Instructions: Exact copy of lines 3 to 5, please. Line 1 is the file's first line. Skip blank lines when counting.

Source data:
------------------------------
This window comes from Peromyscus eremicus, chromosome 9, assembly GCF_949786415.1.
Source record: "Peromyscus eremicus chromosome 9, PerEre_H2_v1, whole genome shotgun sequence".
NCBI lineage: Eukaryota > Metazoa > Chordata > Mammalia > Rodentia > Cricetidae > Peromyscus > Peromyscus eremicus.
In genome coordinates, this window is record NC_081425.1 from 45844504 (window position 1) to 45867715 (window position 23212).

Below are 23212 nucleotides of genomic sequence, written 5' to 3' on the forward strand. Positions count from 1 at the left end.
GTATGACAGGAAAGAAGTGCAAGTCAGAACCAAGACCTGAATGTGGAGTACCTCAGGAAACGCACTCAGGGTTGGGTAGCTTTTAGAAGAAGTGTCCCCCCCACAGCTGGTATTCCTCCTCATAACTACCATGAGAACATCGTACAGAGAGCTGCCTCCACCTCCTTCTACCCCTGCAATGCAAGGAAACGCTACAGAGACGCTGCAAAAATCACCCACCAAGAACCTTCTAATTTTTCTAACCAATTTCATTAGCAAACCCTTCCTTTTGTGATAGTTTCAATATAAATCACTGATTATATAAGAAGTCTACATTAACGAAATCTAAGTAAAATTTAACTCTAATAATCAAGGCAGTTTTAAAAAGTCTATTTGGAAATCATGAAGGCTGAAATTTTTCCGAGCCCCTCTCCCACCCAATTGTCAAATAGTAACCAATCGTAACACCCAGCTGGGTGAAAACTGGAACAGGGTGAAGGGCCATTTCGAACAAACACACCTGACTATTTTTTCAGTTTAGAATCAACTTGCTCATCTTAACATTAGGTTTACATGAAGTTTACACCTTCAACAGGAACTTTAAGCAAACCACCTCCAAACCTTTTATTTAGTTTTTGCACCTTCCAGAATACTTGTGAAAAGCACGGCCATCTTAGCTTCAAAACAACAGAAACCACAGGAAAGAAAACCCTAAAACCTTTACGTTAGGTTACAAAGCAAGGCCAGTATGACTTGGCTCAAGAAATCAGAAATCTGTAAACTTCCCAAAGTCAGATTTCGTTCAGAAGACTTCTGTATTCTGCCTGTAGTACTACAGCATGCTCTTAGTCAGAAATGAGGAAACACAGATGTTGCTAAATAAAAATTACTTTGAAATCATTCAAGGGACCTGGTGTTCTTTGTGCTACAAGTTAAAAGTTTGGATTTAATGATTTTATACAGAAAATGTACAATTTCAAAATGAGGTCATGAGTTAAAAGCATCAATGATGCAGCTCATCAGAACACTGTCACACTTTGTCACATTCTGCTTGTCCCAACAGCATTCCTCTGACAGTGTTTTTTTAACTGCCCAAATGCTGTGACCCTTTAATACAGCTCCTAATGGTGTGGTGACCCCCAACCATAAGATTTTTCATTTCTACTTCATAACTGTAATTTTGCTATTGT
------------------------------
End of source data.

NCBI lineage: Eukaryota > Metazoa > Chordata > Mammalia > Rodentia > Cricetidae > Peromyscus > Peromyscus eremicus.
In genome coordinates, this window is record NC_081425.1 from 45844504 (window position 1) to 45867715 (window position 23212).

Below are 23212 nucleotides of genomic sequence, written 5' to 3' on the forward strand. Positions count from 1 at the left end.